PUNXSUTAWNEY â€” Beginning Thursday, motorists who travel along Mahoning Street should be alert for PennDOT employees installing new traffic signals.
PennDOT District 10 public information officer Deborah L. Casadei said both motorists and pedestrians should expect some delays between Hampton Avenue and Gilpin Street, where the replacements will take place over the next several months.
The $1.1 million project will include replacing and upgrading signals at four intersections, interconnecting the signals; addressing requirements of the Americans with Disabilities Act (ADA); and re-timing and re-phasing the signals for efficiency, she said.
Casadei added that the curb cuts will require the latest ADA handicap safety ramps, which include the four intersections of Mahoning Street and Hampton, Jefferson, Findley and Gilpin streets.
Casadei said ADA standards require that curb ramps include features called â€śdetectable warnings,â€ť which consist of a series of small domes that contrast in color with the surrounding sidewalk or street.
They are intended to function much like stop signs for pedestrians who are blind or have low vision, she said.
Casadei said the warnings, which are intended to be felt with pedestriansâ€™ feet, alert blind individuals and those with low vision that they are about to enter a street.
The low bidder for the project is Power Contracting Company of Carnegie, with a bid of $1,112,458.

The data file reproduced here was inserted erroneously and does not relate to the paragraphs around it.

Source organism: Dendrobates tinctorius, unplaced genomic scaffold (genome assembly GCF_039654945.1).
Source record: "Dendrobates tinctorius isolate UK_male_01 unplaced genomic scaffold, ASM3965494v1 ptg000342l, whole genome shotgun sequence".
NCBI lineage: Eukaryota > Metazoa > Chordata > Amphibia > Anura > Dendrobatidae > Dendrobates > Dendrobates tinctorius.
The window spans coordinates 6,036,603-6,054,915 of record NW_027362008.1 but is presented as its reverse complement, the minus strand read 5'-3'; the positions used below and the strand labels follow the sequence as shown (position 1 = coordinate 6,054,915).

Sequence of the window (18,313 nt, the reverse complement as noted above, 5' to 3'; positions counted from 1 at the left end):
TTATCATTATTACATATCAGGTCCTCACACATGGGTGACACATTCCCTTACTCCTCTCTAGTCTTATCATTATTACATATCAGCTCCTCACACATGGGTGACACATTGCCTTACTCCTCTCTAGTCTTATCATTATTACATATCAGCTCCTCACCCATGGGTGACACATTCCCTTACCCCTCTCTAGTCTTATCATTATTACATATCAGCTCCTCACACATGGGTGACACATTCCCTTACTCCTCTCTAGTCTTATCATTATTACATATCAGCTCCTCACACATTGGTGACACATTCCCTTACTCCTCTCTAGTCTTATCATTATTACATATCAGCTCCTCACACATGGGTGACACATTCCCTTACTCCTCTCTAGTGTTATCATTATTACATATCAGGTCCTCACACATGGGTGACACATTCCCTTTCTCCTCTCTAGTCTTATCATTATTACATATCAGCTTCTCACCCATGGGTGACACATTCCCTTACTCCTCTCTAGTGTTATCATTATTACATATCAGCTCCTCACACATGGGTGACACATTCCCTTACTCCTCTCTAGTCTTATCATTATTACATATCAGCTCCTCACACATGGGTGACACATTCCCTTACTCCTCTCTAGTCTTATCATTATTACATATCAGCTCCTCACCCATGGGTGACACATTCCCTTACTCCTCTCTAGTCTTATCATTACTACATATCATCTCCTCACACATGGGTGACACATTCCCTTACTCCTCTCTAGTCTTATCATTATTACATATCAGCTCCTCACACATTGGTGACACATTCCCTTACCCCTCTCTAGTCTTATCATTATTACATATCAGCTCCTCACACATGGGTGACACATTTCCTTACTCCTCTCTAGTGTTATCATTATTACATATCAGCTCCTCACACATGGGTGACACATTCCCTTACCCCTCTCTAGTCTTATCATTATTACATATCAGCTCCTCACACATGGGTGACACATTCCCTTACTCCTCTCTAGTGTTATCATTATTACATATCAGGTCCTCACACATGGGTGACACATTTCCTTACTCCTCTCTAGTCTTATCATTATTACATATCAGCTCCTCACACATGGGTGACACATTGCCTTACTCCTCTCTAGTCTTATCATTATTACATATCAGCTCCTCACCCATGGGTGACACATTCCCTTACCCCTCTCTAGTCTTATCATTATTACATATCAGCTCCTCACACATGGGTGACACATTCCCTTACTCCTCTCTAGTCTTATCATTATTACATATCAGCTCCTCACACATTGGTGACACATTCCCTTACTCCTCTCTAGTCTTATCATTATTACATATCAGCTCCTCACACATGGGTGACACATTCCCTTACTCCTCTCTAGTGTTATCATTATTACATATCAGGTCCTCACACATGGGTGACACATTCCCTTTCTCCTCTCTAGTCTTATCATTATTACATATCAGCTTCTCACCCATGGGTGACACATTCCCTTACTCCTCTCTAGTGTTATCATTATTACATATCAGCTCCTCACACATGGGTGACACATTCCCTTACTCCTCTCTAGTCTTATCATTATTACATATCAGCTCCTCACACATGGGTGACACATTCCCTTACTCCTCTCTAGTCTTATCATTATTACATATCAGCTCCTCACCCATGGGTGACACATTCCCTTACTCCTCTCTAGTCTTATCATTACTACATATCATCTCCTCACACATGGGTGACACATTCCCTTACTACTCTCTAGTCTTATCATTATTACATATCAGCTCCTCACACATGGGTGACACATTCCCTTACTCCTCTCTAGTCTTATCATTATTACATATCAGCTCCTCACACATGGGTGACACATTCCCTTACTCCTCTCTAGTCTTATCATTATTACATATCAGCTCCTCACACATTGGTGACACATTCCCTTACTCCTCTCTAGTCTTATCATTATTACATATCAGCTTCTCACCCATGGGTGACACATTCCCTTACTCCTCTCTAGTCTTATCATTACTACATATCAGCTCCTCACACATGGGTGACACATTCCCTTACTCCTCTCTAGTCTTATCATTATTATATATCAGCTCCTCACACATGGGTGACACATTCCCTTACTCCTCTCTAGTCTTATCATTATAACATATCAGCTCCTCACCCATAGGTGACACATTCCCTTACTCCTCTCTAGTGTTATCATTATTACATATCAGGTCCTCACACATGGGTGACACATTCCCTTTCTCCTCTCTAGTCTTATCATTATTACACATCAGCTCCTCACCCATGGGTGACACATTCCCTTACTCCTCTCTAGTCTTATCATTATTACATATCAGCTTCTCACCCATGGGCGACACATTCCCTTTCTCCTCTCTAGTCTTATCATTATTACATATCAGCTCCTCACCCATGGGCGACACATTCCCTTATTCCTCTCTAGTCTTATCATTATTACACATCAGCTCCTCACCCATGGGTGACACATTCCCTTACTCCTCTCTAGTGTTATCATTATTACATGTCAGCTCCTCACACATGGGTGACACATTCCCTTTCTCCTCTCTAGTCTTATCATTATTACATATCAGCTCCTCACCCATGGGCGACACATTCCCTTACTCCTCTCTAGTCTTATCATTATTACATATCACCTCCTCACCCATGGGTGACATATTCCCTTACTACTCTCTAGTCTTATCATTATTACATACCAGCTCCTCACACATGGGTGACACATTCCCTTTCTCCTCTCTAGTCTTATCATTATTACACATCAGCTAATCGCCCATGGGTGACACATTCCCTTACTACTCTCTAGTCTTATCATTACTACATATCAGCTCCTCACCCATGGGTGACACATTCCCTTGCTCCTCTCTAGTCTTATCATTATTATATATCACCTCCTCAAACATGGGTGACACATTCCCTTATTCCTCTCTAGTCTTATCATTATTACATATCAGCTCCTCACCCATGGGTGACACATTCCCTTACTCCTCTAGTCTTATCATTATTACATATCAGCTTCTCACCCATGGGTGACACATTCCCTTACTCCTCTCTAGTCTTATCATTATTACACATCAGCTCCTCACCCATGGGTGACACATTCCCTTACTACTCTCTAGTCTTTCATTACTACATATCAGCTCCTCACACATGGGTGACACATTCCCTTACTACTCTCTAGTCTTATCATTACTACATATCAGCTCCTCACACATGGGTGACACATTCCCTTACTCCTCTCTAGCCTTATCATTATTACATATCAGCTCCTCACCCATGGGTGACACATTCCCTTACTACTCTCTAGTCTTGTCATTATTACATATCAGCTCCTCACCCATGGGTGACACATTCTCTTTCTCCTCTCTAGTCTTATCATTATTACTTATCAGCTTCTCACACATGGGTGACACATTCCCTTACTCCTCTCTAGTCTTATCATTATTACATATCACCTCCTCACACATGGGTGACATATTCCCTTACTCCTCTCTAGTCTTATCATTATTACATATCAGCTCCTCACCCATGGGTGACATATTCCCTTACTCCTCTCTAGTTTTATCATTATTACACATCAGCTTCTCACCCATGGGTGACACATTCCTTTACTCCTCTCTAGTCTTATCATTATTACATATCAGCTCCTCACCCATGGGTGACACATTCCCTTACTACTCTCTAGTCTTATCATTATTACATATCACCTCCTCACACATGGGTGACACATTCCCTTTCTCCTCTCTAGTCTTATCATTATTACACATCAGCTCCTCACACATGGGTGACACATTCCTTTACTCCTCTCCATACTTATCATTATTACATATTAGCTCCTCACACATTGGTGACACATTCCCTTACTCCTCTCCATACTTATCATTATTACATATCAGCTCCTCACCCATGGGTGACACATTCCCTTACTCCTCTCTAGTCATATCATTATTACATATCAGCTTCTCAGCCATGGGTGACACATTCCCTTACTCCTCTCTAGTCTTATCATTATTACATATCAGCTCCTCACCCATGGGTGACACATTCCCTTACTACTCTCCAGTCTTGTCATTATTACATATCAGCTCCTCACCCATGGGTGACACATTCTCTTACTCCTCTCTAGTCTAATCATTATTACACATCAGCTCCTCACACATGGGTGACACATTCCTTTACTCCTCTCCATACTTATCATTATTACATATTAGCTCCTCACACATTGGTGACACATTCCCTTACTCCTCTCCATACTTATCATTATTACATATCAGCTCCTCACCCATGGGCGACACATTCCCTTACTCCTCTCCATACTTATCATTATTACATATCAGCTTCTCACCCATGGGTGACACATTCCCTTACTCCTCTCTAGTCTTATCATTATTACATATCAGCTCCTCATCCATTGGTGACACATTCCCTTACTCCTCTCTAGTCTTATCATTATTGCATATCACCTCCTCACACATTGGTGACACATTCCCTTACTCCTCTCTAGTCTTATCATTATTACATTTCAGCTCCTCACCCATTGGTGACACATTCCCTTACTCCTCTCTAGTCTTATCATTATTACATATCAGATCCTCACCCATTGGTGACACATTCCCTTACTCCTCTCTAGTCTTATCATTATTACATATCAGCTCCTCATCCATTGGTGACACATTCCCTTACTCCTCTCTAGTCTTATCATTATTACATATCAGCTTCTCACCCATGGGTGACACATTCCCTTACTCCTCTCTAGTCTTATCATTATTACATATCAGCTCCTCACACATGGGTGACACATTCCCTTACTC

The traffic signal upgrade at each intersection will include new signals, signal posts and mast arms, said Casadei, adding that Hampton is currently the only intersection in the borough that has mast arms that support its traffic signals, while the traffic signals in the other intersections are supported by wires.
Punxsutawney Borough Council voted to have the mast arms painted black and the detectable warnings to be red in color.
There are some exisiting detectable warnings in the borough that are yellow in color.
The intersections will be monitored via video to detect if there is a considerable amount of traffic on the side streets, she said.
Casadei said the project includes new pedestrian signals installed at all of the intersections downtown and a new crosswalk installed across Hampton, from the Mahoning Towers to the east end bridge.
All of the crosswalks will be activated by a push button that pedestrians can use at their own convenience, and all of the new signals will have LED lights, Casadei said.
The project is expected to be complete by December, she said. Flagging will take place while some of the work is being performed.
"I want to thank motorists and pedestrians alike for their patience during these next few months while construction on the traffic signal upgrade will occur," Casadei said. "The benefits are that traffic will flow more efficiently through downtown once the project is completed."